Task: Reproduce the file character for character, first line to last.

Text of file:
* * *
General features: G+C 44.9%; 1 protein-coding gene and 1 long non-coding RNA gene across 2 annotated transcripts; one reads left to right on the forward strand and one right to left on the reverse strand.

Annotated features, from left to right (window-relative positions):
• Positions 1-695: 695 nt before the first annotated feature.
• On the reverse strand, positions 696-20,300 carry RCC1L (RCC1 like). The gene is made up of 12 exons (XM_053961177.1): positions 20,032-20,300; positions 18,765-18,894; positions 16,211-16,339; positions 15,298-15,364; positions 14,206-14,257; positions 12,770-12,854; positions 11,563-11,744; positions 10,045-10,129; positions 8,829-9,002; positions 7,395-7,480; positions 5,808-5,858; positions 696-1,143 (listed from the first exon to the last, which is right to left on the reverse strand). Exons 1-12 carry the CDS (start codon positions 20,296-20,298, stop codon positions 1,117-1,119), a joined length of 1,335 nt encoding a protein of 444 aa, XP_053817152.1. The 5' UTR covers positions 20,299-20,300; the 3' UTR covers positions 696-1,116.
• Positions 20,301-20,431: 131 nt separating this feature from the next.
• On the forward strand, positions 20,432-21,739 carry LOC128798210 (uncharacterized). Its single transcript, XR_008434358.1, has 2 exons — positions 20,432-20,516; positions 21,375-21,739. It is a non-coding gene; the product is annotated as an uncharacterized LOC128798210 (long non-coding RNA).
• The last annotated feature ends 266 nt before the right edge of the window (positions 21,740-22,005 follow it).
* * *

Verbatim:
General features: G+C 44.9%; 1 protein-coding gene and 1 long non-coding RNA gene across 2 annotated transcripts; one reads left to right on the forward strand and one right to left on the reverse strand.

Annotated features, from left to right (window-relative positions):
• Positions 1-695: 695 nt before the first annotated feature.
• On the reverse strand, positions 696-20,300 carry RCC1L (RCC1 like). The gene is made up of 12 exons (XM_053961177.1): positions 20,032-20,300; positions 18,765-18,894; positions 16,211-16,339; positions 15,298-15,364; positions 14,206-14,257; positions 12,770-12,854; positions 11,563-11,744; positions 10,045-10,129; positions 8,829-9,002; positions 7,395-7,480; positions 5,808-5,858; positions 696-1,143 (listed from the first exon to the last, which is right to left on the reverse strand). Exons 1-12 carry the CDS (start codon positions 20,296-20,298, stop codon positions 1,117-1,119), a joined length of 1,335 nt encoding a protein of 444 aa, XP_053817152.1. The 5' UTR covers positions 20,299-20,300; the 3' UTR covers positions 696-1,116.
• Positions 20,301-20,431: 131 nt separating this feature from the next.
• On the forward strand, positions 20,432-21,739 carry LOC128798210 (uncharacterized). Its single transcript, XR_008434358.1, has 2 exons — positions 20,432-20,516; positions 21,375-21,739. It is a non-coding gene; the product is annotated as an uncharacterized LOC128798210 (long non-coding RNA).
• The last annotated feature ends 266 nt before the right edge of the window (positions 21,740-22,005 follow it).